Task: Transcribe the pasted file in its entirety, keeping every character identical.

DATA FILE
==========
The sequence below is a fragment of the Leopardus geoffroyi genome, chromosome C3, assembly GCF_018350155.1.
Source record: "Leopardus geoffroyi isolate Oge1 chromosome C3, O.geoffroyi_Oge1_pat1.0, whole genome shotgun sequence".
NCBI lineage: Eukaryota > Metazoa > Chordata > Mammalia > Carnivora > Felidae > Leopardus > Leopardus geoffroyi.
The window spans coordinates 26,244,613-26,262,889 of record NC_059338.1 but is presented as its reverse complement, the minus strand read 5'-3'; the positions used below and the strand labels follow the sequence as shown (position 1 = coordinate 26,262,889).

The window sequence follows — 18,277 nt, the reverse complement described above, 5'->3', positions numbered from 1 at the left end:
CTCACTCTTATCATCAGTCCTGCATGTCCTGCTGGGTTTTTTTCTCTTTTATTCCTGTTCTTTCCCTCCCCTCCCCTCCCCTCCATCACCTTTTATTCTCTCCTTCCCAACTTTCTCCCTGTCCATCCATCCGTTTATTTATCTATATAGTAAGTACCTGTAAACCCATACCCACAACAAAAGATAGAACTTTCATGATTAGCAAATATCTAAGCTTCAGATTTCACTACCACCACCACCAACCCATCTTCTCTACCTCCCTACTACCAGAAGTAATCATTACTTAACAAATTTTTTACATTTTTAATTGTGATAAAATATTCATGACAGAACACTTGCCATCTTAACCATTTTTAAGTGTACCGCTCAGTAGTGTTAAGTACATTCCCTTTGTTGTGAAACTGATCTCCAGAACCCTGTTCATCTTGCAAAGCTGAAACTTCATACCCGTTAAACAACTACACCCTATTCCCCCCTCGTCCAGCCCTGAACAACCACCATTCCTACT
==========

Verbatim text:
The sequence below is a fragment of the Leopardus geoffroyi genome, chromosome C3, assembly GCF_018350155.1.
Source record: "Leopardus geoffroyi isolate Oge1 chromosome C3, O.geoffroyi_Oge1_pat1.0, whole genome shotgun sequence".
NCBI lineage: Eukaryota > Metazoa > Chordata > Mammalia > Carnivora > Felidae > Leopardus > Leopardus geoffroyi.
The window spans coordinates 26,244,613-26,262,889 of record NC_059338.1 but is presented as its reverse complement, the minus strand read 5'-3'; the positions used below and the strand labels follow the sequence as shown (position 1 = coordinate 26,262,889).

The window sequence follows — 18,277 nt, the reverse complement described above, 5'->3', positions numbered from 1 at the left end:
CTCACTCTTATCATCAGTCCTGCATGTCCTGCTGGGTTTTTTTCTCTTTTATTCCTGTTCTTTCCCTCCCCTCCCCTCCCCTCCATCACCTTTTATTCTCTCCTTCCCAACTTTCTCCCTGTCCATCCATCCGTTTATTTATCTATATAGTAAGTACCTGTAAACCCATACCCACAACAAAAGATAGAACTTTCATGATTAGCAAATATCTAAGCTTCAGATTTCACTACCACCACCACCAACCCATCTTCTCTACCTCCCTACTACCAGAAGTAATCATTACTTAACAAATTTTTTACATTTTTAATTGTGATAAAATATTCATGACAGAACACTTGCCATCTTAACCATTTTTAAGTGTACCGCTCAGTAGTGTTAAGTACATTCCCTTTGTTGTGAAACTGATCTCCAGAACCCTGTTCATCTTGCAAAGCTGAAACTTCATACCCGTTAAACAACTACACCCTATTCCCCCCTCGTCCAGCCCTGAACAACCACCATTCCTACT